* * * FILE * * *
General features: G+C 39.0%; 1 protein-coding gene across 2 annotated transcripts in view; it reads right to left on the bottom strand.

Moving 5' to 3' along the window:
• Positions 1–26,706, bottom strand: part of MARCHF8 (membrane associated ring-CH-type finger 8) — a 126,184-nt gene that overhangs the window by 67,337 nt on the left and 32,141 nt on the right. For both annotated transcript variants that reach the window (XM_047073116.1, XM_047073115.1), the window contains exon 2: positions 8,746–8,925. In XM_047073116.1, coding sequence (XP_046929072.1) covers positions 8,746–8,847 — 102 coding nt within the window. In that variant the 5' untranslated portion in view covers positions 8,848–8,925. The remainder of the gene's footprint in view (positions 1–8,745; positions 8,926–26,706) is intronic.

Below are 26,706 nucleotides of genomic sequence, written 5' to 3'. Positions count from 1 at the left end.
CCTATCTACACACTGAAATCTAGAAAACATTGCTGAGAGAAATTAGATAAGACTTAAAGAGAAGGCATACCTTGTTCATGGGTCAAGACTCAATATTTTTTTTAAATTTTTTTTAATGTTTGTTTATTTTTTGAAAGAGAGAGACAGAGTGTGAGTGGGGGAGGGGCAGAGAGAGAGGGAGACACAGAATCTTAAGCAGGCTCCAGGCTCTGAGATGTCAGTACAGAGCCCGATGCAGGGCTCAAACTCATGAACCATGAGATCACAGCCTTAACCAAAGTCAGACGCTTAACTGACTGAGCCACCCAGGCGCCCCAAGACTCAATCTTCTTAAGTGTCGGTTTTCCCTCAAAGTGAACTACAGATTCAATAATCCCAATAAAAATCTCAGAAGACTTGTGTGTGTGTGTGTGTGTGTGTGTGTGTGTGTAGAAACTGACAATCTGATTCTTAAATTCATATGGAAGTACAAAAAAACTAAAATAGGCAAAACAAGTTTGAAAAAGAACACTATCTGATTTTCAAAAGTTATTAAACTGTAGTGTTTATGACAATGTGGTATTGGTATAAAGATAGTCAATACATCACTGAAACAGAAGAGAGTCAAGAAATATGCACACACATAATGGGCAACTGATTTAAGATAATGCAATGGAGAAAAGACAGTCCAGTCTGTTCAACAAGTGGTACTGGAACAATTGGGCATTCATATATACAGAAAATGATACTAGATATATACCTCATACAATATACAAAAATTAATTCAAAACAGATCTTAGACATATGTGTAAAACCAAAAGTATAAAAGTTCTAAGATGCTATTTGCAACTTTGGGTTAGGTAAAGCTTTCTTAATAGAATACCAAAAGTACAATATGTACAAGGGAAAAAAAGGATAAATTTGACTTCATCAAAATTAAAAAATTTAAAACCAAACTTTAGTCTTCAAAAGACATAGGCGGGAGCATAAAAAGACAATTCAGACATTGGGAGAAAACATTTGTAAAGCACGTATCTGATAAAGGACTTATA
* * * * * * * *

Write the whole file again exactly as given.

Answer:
General features: G+C 39.0%; 1 protein-coding gene across 2 annotated transcripts in view; it reads right to left on the bottom strand.

Moving 5' to 3' along the window:
• Positions 1–26,706, bottom strand: part of MARCHF8 (membrane associated ring-CH-type finger 8) — a 126,184-nt gene that overhangs the window by 67,337 nt on the left and 32,141 nt on the right. For both annotated transcript variants that reach the window (XM_047073116.1, XM_047073115.1), the window contains exon 2: positions 8,746–8,925. In XM_047073116.1, coding sequence (XP_046929072.1) covers positions 8,746–8,847 — 102 coding nt within the window. In that variant the 5' untranslated portion in view covers positions 8,848–8,925. The remainder of the gene's footprint in view (positions 1–8,745; positions 8,926–26,706) is intronic.

Below are 26,706 nucleotides of genomic sequence, written 5' to 3'. Positions count from 1 at the left end.
CCTATCTACACACTGAAATCTAGAAAACATTGCTGAGAGAAATTAGATAAGACTTAAAGAGAAGGCATACCTTGTTCATGGGTCAAGACTCAATATTTTTTTTAAATTTTTTTTAATGTTTGTTTATTTTTTGAAAGAGAGAGACAGAGTGTGAGTGGGGGAGGGGCAGAGAGAGAGGGAGACACAGAATCTTAAGCAGGCTCCAGGCTCTGAGATGTCAGTACAGAGCCCGATGCAGGGCTCAAACTCATGAACCATGAGATCACAGCCTTAACCAAAGTCAGACGCTTAACTGACTGAGCCACCCAGGCGCCCCAAGACTCAATCTTCTTAAGTGTCGGTTTTCCCTCAAAGTGAACTACAGATTCAATAATCCCAATAAAAATCTCAGAAGACTTGTGTGTGTGTGTGTGTGTGTGTGTGTGTGTGTAGAAACTGACAATCTGATTCTTAAATTCATATGGAAGTACAAAAAAACTAAAATAGGCAAAACAAGTTTGAAAAAGAACACTATCTGATTTTCAAAAGTTATTAAACTGTAGTGTTTATGACAATGTGGTATTGGTATAAAGATAGTCAATACATCACTGAAACAGAAGAGAGTCAAGAAATATGCACACACATAATGGGCAACTGATTTAAGATAATGCAATGGAGAAAAGACAGTCCAGTCTGTTCAACAAGTGGTACTGGAACAATTGGGCATTCATATATACAGAAAATGATACTAGATATATACCTCATACAATATACAAAAATTAATTCAAAACAGATCTTAGACATATGTGTAAAACCAAAAGTATAAAAGTTCTAAGATGCTATTTGCAACTTTGGGTTAGGTAAAGCTTTCTTAATAGAATACCAAAAGTACAATATGTACAAGGGAAAAAAAGGATAAATTTGACTTCATCAAAATTAAAAAATTTAAAACCAAACTTTAGTCTTCAAAAGACATAGGCGGGAGCATAAAAAGACAATTCAGACATTGGGAGAAAACATTTGTAAAGCACGTATCTGATAAAGGACTTATA